3. Add the garlic and sauté 2 minutes longer.

  4. Add the cabbage and cook for about 5 minutes, stirring often.

  5. Add the caraway if using, and the beets.

  6. Pour in 6 cups of the stock and bring to a boil.

  7. Reduce heat to medium and cook for about 20 minutes.

  8. Add the cooked chicken and beans.

  9. Continue cooking for 15 minutes. If soup is too thick, thin with the remaining stock.

  10. Remove from heat and season to taste with lemon juice, salt and freshly ground pepper.

  11. When ready to serve, ladle into soup bowls and garnish with yogurt (if desired) and green onions. Serve with plenty of crusty bread for dipping.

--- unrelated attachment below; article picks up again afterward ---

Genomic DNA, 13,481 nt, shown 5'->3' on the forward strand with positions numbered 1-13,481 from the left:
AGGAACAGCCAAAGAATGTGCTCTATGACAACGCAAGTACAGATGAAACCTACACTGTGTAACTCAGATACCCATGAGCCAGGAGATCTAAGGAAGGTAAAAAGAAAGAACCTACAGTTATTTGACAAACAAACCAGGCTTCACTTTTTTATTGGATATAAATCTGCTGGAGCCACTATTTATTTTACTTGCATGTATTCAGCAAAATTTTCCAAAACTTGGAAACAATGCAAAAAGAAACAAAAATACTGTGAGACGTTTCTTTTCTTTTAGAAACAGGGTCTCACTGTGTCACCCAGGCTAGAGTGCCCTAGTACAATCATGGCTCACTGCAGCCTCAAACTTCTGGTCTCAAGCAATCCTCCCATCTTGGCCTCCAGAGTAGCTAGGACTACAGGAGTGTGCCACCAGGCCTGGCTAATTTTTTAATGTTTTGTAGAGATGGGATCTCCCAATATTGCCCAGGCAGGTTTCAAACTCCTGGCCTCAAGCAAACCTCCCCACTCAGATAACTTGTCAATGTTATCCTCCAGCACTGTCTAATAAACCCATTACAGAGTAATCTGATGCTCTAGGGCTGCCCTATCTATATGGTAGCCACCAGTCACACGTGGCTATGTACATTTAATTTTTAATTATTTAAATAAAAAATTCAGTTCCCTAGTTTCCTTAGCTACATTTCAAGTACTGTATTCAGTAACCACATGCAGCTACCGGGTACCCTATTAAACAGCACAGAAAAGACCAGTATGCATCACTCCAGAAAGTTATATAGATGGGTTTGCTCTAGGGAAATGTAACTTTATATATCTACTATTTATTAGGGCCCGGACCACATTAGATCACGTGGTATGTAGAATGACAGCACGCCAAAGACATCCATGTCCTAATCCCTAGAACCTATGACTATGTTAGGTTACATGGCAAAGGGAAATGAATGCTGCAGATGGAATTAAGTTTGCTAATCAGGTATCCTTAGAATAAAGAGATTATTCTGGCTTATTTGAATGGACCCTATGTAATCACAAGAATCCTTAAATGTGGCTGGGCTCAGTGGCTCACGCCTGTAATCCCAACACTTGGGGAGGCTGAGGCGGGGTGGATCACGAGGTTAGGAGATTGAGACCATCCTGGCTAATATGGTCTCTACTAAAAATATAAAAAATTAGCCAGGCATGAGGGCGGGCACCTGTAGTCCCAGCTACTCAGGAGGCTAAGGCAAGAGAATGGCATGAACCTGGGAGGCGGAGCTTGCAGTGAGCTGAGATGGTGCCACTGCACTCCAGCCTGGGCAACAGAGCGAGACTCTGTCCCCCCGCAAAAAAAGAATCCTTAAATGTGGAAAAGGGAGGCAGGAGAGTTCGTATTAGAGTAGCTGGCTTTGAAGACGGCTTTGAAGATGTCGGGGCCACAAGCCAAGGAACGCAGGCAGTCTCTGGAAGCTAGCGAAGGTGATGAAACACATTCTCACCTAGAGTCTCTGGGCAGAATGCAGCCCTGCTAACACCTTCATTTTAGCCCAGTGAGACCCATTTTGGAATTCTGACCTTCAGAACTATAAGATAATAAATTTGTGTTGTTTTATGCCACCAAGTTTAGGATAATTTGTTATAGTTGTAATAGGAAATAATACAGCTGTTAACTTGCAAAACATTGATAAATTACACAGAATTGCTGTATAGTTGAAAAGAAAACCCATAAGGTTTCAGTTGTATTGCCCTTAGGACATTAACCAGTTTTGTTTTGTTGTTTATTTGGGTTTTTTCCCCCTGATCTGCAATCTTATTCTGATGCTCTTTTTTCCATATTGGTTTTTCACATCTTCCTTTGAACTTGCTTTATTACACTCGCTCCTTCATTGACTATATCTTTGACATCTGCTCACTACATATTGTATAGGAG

Some thoughts: This recipe can be completely plant-based, by omitting the chicken, yogurt, and using the vegetable stock. Either way, the soup is what I call a Bay and Body Friendly Food. I’ll talk more about that concept in a future post. As with most soups, I like to make them a good bit ahead of time before serving. The flavors come together and make for a more complex tasting soup.

Don’t let the winter blues get you down. I suggest doing a little CSA research and maybe signing up with one for the upcoming season to help keep your spirits up during the dark days of winter.

Until next time, live & eat local….bon appetite!

John p.s. Many thanks to my dear friend and local food colleague, Bonnie North, for her help with the CSA research. And I cannot push the “publish” button for this blog post without giving a shout out to Katherine Kozelski for all of her technical and design support.